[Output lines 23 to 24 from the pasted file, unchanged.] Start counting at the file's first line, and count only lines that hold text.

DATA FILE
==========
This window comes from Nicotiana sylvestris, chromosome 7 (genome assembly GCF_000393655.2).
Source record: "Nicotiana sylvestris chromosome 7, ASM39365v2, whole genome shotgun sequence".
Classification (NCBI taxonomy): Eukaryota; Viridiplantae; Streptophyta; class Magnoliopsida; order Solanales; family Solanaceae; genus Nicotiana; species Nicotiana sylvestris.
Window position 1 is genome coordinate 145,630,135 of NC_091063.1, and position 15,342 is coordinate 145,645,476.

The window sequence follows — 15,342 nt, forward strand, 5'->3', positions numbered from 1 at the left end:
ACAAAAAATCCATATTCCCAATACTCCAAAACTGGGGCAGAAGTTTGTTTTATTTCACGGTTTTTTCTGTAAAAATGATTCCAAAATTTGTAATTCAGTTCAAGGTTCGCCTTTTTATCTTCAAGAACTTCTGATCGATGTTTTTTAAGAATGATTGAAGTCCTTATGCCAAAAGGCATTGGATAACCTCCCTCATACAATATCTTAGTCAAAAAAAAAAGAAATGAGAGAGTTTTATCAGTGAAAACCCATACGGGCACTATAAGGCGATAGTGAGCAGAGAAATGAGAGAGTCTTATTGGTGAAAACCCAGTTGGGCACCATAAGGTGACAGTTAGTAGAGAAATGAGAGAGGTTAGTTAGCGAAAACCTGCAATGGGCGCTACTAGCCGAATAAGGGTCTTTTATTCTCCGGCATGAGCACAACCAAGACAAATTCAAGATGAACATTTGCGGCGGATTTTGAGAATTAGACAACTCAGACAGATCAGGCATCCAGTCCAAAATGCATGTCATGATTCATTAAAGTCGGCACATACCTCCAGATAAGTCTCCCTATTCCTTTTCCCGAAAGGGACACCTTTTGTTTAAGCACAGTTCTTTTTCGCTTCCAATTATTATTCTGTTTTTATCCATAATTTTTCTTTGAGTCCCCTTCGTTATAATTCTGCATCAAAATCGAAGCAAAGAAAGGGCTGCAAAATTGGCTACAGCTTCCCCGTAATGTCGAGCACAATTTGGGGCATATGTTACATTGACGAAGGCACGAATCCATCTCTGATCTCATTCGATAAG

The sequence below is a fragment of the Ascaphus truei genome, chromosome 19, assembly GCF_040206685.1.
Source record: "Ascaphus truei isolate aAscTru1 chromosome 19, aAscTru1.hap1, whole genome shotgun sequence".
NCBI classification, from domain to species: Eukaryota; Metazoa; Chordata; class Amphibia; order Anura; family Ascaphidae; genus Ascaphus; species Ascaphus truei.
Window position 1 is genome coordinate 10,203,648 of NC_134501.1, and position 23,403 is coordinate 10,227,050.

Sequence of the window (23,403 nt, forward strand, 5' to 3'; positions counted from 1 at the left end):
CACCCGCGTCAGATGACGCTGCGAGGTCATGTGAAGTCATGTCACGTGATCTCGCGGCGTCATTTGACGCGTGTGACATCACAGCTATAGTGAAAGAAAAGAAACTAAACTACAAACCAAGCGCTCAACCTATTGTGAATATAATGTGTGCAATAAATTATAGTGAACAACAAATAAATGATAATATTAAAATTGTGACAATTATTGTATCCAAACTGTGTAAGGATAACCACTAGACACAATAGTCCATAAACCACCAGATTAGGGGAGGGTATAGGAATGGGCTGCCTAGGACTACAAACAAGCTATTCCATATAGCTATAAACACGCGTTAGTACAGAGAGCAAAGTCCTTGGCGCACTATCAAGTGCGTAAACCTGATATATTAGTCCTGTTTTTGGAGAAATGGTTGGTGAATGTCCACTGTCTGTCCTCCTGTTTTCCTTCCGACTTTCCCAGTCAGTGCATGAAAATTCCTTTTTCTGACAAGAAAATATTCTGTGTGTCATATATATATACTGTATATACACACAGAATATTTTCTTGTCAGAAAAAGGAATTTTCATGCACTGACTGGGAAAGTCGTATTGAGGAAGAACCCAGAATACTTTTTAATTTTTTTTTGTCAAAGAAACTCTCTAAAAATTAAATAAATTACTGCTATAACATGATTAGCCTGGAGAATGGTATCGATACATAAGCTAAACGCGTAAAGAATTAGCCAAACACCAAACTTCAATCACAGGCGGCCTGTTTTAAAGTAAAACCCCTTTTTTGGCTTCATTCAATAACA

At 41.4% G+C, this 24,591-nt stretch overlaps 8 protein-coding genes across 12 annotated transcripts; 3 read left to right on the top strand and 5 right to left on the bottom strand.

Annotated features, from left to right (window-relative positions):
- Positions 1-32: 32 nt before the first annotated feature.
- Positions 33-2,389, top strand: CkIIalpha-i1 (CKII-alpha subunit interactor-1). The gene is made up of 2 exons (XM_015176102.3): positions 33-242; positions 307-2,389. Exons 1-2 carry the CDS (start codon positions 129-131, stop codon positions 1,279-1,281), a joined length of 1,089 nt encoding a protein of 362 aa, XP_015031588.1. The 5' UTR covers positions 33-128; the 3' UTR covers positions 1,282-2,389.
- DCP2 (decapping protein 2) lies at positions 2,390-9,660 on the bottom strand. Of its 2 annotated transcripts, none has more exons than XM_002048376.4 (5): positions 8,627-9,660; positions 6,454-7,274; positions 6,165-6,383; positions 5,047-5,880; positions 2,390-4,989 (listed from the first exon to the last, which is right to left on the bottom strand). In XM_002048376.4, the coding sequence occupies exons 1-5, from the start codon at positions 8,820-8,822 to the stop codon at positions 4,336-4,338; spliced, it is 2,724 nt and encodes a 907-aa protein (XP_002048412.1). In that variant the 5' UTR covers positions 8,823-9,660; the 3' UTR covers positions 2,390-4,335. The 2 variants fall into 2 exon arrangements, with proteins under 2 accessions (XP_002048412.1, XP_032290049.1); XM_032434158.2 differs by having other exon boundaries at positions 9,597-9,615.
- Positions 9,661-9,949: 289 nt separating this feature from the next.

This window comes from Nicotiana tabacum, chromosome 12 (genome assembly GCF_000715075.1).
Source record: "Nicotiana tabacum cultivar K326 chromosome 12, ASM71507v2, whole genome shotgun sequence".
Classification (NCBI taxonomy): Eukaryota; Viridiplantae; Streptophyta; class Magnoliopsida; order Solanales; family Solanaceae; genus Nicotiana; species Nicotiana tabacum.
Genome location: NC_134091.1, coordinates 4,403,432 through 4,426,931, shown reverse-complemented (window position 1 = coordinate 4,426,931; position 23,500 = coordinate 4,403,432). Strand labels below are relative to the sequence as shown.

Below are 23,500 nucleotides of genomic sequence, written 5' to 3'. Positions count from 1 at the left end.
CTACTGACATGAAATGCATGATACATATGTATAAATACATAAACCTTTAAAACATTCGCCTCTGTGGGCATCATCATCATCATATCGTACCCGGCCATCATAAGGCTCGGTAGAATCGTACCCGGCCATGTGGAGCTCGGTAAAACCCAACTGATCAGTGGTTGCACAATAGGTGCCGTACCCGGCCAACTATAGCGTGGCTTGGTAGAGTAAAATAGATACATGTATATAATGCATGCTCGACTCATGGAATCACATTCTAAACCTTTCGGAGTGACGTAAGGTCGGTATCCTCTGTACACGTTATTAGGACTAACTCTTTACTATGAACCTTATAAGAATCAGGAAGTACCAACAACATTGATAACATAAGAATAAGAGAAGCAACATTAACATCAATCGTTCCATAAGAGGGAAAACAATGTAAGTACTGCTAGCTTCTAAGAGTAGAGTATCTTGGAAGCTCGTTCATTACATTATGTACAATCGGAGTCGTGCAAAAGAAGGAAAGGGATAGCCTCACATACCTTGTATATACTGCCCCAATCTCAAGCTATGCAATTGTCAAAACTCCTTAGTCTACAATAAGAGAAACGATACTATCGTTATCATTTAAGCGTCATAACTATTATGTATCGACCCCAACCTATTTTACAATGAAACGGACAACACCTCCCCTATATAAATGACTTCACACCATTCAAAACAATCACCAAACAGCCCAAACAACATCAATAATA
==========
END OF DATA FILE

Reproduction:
Below are 23,500 nucleotides of genomic sequence, written 5' to 3'. Positions count from 1 at the left end.
CTACTGACATGAAATGCATGATACATATGTATAAATACATAAACCTTTAAAACATTCGCCTCTGTGGGCATCATCATCATCATATCGTACCCGGCCATCATAAGGCTCGGTAGAATCGTACCCGGCCATGTGGAGCTCGGTAAAACCCAACTGATCAGTGGTTGCACAATAGGTGCCGTACCCGGCCAACTATAGCGTGGCTTGGTAGAGTAAAATAGATACATGTATATAATGCATGCTCGACTCATGGAATCACATTCTAAACCTTTCGGAGTGACGTAAGGTCGGTATCCTCTGTACACGTTATTAGGACTAACTCTTTACTATGAACCTTATAAGAATCAGGAAGTACCAACAACATTGATAACATAAGAATAAGAGAAGCAACATTAACATCAATCGTTCCATAAGAGGGAAAACAATGTAAGTACTGCTAGCTTCTAAGAGTAGAGTATCTTGGAAGCTCGTTCATTACATTATGTACAATCGGAGTCGTGCAAAAGAAGGAAAGGGATAGCCTCACATACCTTGTATATACTGCCCCAATCTCAAGCTATGCAATTGTCAAAACTCCTTAGTCTACAATAAGAGAAACGATACTATCGTTATCATTTAAGCGTCATAACTATTATGTATCGACCCCAACCTATTTTACAATGAAACGGACAACACCTCCCCTATATAAATGACTTCACACCATTCAAAACAATCACCAAACAGCCCAAACAACATCAATAATA